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The number and range of superstars vying for Emmys this year – everyone from Kanye West and 50 Cent to Mick Jagger and Imagine Dragons – is staggering.

More than 600 entries in the seven Emmy music categories were unveiled today as voting began for the nominations round. Nominations will be announced by the Television Academy on July 12.

The most star-studded category is that of best song (technically, “original music and lyrics”). “Euphoria” star Zendaya and composer Labrinth, who won Emmys for the series in 2020, have entered two songs from this past season as co-writers and could score again given the huge popularity of the HBO series. Labrinth has also entered in the series-score category.

Country stars Keith Urban and Miranda Lambert are up for songs in “Nine Perfect Strangers” and “Queer Eye,” respectively. Music docs are included too, as Sheryl Crow has entered a song from the new Showtime documentary on her life and Mary J. Blige is up for one from “Mary J. Blige’s My Life.”

Phoebe Bridgers has a song in “Conversations With Friends,” Sara Bareilles has one in “Girls5eva,” and Barenaked Ladies has one in, of all things, “The Super Bob Einstein Movie.” All are entered in the song category.

Leading songwriters are vying for Emmy honors, too, including Oscar winners Benj Pasek and Justin Paul (“La La Land”) for a song in “Harlem,” Tony winners Marc Shaiman and Scott Wittman (“Hairspray”) for one in “Hawkeye,” and Tony-Emmy-Grammy winner Lin-Manuel Miranda (“Hamilton”) for a song in the Amazon series “With Love.”

The main-title theme category boasts even more stars, including no fewer than three entries by Curtis “50 Cent” Jackson as lyricist for the themes for “BMF,” “Power Book III: Raising Kanan” and “Power Book IV: Force.” This is also the category where you’ll find Jagger as co-writer of the theme for Apple’s “Slow Horses” and Imagine Dragons for “Arcane.”

Isabella Summers of Florence and the Machine has jumped headfirst into the TV scoring scene, entering her theme and score for “The Offer,” plus episodic scores for the series “Physical” and “Sex / Life” (the latter with Mark Isham).

“Music for a limited or anthology series, movie or special” is where you’ll also find Finneas O’Connell’s score for “The Fallout,” Hans Zimmer’s score for “The Survivor” and Gustavo Santaolalla’s music for “The House” (Santaolalla has also entered a song he co-wrote with English musician Jarvis Cocker).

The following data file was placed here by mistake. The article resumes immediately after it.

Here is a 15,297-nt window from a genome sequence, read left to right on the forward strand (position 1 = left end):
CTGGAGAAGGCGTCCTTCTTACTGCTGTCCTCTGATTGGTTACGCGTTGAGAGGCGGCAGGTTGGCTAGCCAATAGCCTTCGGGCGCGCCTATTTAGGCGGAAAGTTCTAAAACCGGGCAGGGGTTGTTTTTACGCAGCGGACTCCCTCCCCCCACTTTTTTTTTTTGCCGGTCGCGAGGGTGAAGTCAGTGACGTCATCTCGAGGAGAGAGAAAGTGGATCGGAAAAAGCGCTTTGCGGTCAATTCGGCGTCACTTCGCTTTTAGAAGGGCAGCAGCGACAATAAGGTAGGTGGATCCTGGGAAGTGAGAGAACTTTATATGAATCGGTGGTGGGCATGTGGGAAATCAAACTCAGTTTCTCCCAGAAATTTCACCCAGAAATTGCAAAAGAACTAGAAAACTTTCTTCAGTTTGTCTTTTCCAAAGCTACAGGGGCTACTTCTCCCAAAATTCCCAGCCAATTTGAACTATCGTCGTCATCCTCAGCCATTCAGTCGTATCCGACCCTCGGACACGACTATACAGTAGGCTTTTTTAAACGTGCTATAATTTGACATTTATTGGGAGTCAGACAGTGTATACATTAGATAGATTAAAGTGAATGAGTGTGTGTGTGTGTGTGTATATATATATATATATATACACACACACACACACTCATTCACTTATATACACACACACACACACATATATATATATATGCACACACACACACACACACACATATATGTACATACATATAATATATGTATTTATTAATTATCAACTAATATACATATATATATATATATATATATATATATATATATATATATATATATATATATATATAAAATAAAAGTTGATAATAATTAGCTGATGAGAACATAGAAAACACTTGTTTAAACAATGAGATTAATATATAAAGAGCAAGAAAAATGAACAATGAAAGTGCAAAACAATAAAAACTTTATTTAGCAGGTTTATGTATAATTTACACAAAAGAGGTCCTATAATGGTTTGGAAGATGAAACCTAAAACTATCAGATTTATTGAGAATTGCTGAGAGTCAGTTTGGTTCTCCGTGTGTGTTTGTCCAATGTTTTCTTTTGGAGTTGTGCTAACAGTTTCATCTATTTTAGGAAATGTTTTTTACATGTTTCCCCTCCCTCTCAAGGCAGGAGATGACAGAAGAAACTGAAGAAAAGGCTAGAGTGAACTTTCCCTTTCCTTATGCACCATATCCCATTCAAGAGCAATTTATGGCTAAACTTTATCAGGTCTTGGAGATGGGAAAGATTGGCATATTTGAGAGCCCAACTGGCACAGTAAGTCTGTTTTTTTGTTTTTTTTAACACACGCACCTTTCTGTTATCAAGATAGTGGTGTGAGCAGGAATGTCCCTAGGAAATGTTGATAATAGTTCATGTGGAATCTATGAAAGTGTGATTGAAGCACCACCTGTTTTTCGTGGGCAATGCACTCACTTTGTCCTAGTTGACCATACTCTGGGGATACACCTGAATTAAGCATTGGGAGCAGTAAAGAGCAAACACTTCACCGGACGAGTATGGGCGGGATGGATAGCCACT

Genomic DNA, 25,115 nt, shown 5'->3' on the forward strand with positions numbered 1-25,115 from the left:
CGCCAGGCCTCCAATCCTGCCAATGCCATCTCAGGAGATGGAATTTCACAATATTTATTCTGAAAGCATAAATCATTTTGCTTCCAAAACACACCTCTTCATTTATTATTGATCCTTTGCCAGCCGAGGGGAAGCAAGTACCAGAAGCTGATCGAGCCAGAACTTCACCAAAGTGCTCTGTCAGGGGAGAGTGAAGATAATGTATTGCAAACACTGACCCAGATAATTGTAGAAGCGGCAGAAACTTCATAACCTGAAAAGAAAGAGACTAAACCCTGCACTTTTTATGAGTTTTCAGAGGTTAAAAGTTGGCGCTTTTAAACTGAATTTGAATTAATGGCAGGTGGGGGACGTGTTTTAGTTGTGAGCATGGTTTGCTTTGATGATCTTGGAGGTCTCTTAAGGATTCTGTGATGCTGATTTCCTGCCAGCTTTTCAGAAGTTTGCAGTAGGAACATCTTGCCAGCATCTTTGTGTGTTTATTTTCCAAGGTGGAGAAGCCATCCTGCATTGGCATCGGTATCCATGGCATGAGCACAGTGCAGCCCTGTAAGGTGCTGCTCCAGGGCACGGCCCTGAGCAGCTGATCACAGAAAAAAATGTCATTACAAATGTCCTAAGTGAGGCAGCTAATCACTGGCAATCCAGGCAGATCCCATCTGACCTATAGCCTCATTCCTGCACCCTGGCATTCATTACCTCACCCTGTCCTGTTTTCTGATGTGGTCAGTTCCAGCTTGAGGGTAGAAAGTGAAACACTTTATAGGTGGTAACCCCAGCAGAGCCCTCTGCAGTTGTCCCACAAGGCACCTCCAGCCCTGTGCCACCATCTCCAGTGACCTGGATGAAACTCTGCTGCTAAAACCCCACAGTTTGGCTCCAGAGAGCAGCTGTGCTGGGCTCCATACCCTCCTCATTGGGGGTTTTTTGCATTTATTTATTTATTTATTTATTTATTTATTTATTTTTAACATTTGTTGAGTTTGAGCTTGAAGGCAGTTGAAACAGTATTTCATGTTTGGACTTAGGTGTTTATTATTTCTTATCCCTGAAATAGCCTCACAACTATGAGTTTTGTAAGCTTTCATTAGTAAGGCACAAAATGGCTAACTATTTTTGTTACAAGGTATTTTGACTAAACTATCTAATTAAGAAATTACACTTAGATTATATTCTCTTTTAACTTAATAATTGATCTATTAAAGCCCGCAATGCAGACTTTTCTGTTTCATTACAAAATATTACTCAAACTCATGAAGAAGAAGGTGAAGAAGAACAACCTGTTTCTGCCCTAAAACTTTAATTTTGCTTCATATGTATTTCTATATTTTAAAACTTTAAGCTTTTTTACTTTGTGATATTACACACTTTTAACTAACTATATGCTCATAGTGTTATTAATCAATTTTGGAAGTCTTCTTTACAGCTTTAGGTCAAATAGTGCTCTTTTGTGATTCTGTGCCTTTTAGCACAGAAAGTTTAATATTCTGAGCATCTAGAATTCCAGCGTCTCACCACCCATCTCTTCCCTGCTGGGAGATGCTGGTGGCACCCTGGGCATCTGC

Composer Kris Bowers is eligible in four different categories with eight separate entries: two in series scoring (for “Bridgerton” and “Dear White People”), three in limited-series or movie score (“Colin in Black and White,” “DMZ” and “Inventing Anna”), one in original song (“Dear White People”) and two in main title theme (“Inventing Anna,” “We Own This City”).

The series-score category also includes Meshell Ndegeocello for “BMF,” electronic-music duo Orbital for “The Pentaverate” and RZA for “Wu-Tang.” Documentary score boasts two entries by Terence Blanchard, for Spike Lee’s “NYC Epicenters: 9/11 to 2021 1/2” and the Magic Johnson doc “They Call Me Magic.”

The music-direction category is more fun than usual this year because Rickey Minor is up for both the 43rd and 44th “Kennedy Center Honors” and Adam Blackstone is a potential double nominee for “The Oscars” and “The Pepsi Super Bowl LVI Halftime Show.” Minor already has two wins but Blackstone, a two-time nominee for his Super Bowl shows, has yet to win.

And the music supervision category, usually home to dozens of music supervisors whose names aren’t known to the public, this year has a pair of surprising entries: Kanye West, billed as Ye, for “jeen-yuhs: A Kanye Trilogy,” and legendary producers Jimmy Jam and Terry Lewis (along with Amelia Hartley) as supervisors of the “Janet Jackson” documentary.

The series scoring category has the most entries at 159, while the music supervision category is second largest at 153. There are 89 entries in the song category, 69 for main-title theme, 67 for limited-series or movie score, 60 for documentary score and just 22 for music direction.

Emmy’s music “peer group” has just 11 days to review all these and decide who should be nominated. Voting ends at 10 p.m. on June 27.